football Edit

Tulsa RB coach brings unique perspective

Charles Clay averaged 19.7 yards per game in 2009, carrying the ball 63 times. He was the number three rusher on the team behind G.J. Kinne and Jamad Williams. Fans who have watched Clay since his freshman year certainly did not see that coming.
The big guy with arms the size of a lot of people's legs enters his senior year with a new running back coach. Meet the gentleman who will nurture Clay through 2010 and hopefully a healthy 14-game football season.
Archie McDaniel comes to Tulsa directly from Texas Southern University, where he coached his own college position, linebacker. He started for three years at Texas A&M, recording 57 and 83 tackles in the 2004 and 2005 seasons respectively.
After college, McDaniel spent a year on a coaching fellowship with the Houston Texans. Next stop was Trinity Valley Junior College for one year where he developed and mentored three all conference linebackers. Then came a year as an A&M grad assistant, and another year at Texas Southern, where his defense was ranked 22nd in the nation. Then on to Tulsa where, in a fascinating turn of events, he is coaching running backs.
The change makes sense. Who better to teach ball carriers how to avoid being tackled than someone who has an innate sense and proven track record of stopping them?
"One of the things my kids can benefit from the most is the information I can give them on how they are going to be attacked," said McDaniel. "From schematics to individual positions and specific techniques. When (the running backs) see this defensively, that's what they are taught to do, so this is what you need to be prepared to react to it.
"It's been real interesting to me to see at the college level, offensively, what (offenses) think about the things we used to do to them on defense. Now being on both sides of it, I'm getting a good grasp offensively how to attack a defense, and defensively knowing what an offense thinks about the looks we give them."
In 2005, Texas A&M Head Coach Dennis Franchione said of his player McDaniel: "Archie has been a very consistent player for us, great leader on our football team, a reason our defense can take another step here."
Coach McDaniel is a hands-on coach, but does he ever get in player mode and actually dish out what his running backs will see in a game?
"I'm a very involved coach," he explained. "One thing I do when you're talking about drill work and technique, the best way to teach it is for an athlete to physically see it versus drawing it up on a board. I get out there and mix it up a little bit.
"My back and my knees aren't what they used to be, so I try to limit myself, but I am still young, so on the field I'm very active."
McDaniel is a Houston native but happy to be at Tulsa.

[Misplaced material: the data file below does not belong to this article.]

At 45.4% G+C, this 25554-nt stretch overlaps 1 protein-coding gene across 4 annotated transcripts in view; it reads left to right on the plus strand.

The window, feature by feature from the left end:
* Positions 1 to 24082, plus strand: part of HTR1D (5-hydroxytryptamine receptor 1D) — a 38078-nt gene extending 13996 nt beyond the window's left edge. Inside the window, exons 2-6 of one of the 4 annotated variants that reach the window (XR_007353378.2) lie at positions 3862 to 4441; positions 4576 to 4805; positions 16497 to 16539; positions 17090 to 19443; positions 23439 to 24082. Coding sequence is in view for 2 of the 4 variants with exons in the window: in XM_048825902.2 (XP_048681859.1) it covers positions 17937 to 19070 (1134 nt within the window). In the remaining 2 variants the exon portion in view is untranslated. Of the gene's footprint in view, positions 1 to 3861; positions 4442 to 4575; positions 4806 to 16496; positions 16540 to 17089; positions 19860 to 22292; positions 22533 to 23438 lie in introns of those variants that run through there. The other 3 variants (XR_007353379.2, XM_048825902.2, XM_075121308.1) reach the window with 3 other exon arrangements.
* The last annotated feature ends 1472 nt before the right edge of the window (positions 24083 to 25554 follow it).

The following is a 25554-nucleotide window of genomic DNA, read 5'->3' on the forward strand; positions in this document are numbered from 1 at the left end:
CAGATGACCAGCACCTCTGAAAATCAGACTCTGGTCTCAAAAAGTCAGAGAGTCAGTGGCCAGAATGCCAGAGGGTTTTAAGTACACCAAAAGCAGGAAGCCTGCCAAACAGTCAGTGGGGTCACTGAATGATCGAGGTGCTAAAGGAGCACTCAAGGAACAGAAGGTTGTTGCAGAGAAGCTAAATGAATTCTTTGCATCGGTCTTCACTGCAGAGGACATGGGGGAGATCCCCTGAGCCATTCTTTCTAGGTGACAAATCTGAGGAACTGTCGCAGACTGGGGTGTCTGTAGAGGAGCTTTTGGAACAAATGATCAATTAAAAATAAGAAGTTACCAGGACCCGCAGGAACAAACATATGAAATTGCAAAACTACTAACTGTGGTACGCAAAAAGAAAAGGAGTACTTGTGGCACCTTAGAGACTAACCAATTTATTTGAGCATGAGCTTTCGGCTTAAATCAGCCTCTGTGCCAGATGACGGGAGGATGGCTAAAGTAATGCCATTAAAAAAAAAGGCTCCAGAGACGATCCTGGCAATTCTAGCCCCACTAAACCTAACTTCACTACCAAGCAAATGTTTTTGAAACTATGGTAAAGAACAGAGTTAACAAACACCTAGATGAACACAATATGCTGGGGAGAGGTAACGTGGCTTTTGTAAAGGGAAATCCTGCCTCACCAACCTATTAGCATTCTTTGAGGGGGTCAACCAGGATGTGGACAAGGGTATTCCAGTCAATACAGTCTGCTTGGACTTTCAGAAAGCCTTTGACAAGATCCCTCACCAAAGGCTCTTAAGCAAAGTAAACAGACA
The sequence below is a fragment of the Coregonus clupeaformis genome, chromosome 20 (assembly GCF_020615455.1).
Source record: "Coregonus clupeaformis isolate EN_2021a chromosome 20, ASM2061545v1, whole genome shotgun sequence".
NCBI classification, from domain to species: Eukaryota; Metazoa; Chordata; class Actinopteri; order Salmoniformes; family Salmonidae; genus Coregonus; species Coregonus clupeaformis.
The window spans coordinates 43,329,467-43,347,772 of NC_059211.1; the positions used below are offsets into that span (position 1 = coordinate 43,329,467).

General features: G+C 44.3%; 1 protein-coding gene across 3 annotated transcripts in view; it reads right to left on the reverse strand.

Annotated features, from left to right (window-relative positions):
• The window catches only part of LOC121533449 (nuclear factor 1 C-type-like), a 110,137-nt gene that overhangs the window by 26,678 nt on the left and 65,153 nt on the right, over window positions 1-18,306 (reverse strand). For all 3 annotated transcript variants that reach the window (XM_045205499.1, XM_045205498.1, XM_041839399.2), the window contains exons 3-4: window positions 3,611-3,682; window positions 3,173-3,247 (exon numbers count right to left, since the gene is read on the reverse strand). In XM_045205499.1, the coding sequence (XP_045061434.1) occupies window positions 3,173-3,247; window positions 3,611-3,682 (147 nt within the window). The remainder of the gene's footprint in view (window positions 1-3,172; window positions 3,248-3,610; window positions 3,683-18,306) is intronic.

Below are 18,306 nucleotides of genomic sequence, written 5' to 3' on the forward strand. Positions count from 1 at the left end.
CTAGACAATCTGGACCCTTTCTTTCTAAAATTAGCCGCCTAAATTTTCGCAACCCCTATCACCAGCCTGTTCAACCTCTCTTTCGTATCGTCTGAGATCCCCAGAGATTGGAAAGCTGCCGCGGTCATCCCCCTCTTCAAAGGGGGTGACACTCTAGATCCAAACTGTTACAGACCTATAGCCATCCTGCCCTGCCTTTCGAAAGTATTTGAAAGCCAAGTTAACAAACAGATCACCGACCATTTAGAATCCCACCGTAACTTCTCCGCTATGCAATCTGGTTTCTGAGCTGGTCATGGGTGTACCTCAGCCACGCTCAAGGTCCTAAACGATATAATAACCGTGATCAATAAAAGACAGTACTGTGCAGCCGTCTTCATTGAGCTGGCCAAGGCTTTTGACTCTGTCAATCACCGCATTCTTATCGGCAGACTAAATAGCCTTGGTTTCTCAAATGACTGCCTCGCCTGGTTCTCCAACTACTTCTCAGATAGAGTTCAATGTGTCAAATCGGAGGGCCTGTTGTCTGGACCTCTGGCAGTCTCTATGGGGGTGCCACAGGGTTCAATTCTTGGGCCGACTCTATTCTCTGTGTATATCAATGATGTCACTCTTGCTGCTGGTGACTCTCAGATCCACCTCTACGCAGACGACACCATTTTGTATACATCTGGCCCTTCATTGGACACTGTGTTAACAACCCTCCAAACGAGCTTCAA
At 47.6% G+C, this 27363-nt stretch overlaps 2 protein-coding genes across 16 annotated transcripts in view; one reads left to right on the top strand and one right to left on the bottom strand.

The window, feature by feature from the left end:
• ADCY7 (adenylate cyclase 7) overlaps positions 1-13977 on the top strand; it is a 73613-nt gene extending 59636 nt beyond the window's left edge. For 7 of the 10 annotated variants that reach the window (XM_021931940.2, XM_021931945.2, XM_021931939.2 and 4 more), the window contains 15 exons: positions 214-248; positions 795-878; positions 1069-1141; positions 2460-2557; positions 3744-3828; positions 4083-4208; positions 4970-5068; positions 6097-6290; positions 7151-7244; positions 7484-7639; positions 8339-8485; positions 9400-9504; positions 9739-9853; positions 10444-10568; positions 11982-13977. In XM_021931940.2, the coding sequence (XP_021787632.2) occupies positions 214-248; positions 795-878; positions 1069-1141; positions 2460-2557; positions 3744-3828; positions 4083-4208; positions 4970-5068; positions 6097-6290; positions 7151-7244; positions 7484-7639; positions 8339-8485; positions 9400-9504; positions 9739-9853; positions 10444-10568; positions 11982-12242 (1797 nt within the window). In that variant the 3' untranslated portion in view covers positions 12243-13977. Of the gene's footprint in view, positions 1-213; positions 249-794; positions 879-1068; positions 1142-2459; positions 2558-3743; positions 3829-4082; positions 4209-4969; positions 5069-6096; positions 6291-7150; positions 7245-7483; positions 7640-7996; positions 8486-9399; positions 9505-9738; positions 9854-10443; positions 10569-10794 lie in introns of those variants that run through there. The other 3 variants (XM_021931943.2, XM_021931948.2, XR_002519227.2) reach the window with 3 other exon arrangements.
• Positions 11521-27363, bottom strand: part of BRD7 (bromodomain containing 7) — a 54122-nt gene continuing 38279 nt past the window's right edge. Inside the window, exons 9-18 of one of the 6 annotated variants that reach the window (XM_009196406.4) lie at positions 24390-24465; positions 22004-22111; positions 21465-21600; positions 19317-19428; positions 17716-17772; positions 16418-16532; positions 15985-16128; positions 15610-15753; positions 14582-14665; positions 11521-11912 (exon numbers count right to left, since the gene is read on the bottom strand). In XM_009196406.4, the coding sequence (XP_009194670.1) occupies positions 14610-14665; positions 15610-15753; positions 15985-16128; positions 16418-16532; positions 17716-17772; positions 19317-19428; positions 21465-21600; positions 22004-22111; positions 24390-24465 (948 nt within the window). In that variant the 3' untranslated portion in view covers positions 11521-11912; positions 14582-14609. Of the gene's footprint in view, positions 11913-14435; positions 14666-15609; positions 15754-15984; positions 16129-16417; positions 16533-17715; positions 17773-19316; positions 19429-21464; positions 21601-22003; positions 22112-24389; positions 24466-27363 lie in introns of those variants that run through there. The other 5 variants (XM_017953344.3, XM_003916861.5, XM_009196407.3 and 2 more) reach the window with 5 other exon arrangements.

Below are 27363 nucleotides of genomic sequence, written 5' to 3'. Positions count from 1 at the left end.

"I really enjoy Tulsa," he said. "The people are friendly, I love everybody I work with, from the coaches to the secretaries to the coaches' families."
Recruiting-wise, the coach will handle the whole state of Arkansas as well as split the Houston area.
"Myself and Coach (Van) Malone will split up Houston. I'm taking the southern outskirts and the Golden Triangle and in to East Texas."
Golden Triangle?
"Beaumont, Orange, and to the border between Texas and Louisiana," McDaniel described.
The million dollar question ($64,000 from the 1950's game show plus inflation) relates to Charles Clay.
"When you take a guy with his athleticism, his size, his speed, the ability to make plays in the passing game, he is a very unique player that not many schools in the country, if any, would have," said McDaniel. "He is a very, very high character young man -- a yes sir, no sir guy. He is just a tremendous athlete. The sky is the limit for him."
Clay is not going to be lost in any shuffle this year.
"To be successful on offense, you have to block, you have to score. Offenses have to pinpoint specific playmakers and get the ball in their hands. Charles Clay is one of our primary playmakers without a doubt."
Both McDaniel and Van Malone spent a year on a coaching fellowship early in their career.
"I was with the Texans organization in Houston," McDaniel stated. "I met guys like Coach Kubiak and Ray Rhodes, who is a Tulsa alum, and I keep in touch with them to this day. I saw how guys worked and how they took pride in their craft. I learned a lot from the administration standpoint to the coaching standpoint."
This was not just an opportunity to observe.
"We are a full-fledged member of the staff. We take part in all staff meetings, all evaluations. I worked specifically with the linebackers, individually, everyday. I sat in on all the linebackers meetings and worked hands on with them everyday in practice."
Archie McDaniel used the word "teach" numerous times during our interview. What can you teach a stable of backs that includes Clay, Willie Carter, Jamad Williams and others? Likely quite a bit, given the coach's rise from player to intern to defensive coach to running backs coach.
With a consistently healthy offensive line and McDaniel the teacher driving the running backs, 2010 has a chance to be the season hoped for last year.
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